September 25, 2009 by Mike Hillwig
SQL Server gives us a pretty good GUI for most things. Every once in a while, though, it’s pretty rewarding to dig into the system tables to get this information the old fashioned way.
I was working on a problem with a stored procedure on a SQL 2000 instance. This procedure called procedures and functions that called procedures and functions about six layers deep. The GUI wasn’t quite helping me find the data I wanted, so I did it myself.
By joining sysdepends to sysobjects twice, I got everything I needed. One instance of sysobjects is for the name of the object we’re investigating. The other instance is for all of the objects that the first object depends on.
The query itself is pretty simple. Notice that I’m also pulling the type of the object as well. This can come in handy. Then I filtered it to only show me the procedures and functions.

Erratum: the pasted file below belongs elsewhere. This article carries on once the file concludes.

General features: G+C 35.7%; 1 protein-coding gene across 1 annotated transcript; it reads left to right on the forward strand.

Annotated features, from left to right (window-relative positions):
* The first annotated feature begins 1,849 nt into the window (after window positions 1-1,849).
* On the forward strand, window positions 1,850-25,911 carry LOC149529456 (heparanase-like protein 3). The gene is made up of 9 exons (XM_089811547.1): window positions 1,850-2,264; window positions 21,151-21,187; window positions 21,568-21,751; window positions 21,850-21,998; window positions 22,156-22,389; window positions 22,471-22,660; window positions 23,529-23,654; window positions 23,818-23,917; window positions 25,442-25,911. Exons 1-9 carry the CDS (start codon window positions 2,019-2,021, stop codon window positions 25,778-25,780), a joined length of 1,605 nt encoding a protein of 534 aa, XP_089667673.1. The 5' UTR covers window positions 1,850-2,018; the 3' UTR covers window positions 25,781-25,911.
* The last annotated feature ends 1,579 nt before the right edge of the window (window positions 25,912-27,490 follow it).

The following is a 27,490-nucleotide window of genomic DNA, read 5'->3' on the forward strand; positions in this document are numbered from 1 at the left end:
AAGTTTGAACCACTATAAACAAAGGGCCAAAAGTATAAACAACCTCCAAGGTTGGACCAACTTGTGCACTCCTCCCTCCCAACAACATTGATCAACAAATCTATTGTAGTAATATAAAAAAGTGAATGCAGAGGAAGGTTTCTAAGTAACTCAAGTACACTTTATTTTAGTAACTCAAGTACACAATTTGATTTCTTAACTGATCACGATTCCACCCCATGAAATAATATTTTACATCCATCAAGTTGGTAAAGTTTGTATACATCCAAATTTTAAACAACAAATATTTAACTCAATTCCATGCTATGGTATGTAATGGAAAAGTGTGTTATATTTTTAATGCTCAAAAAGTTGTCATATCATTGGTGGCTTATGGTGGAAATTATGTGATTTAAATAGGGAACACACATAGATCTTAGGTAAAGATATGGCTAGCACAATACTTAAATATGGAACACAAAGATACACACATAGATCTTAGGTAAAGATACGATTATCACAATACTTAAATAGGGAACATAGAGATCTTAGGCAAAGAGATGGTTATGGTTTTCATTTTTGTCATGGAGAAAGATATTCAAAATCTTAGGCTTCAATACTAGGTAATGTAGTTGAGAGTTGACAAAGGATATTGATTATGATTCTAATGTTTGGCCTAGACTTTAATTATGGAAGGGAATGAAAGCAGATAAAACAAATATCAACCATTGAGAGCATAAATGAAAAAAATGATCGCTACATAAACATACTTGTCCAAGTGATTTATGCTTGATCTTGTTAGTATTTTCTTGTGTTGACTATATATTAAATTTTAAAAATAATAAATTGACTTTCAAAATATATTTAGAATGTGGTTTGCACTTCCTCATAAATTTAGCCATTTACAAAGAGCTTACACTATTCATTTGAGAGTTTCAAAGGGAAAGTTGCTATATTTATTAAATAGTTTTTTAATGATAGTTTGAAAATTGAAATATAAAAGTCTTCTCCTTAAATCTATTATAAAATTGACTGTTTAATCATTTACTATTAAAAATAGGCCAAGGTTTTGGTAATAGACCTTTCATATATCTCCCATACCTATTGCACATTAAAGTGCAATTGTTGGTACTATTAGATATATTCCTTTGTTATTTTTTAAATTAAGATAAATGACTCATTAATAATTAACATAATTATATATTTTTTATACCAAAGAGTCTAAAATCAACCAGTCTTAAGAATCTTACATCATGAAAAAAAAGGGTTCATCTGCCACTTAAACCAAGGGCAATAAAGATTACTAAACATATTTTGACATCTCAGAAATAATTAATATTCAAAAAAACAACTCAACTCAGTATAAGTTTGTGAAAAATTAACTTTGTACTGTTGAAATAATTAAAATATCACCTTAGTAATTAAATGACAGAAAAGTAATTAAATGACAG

select distinct obj.name, dep.name, dep.xtype
from sysdepends sd
inner join sysobjects obj
on sd.id = obj.id
inner join sysobjects dep
on sd.depid = dep.id
where obj.name = ‘procname’
and dep.xtype IN (‘FN’, ‘P’)
This gave me exactly what I was looking for. But let me take it one more step.
I did find one caveat to this process. If any of these dependent stored procedures call other stored procedures, I’ll need to repeat the process with those stored procedures. In our current ERP system, we have nested stored procedures like you wouldn’t believe.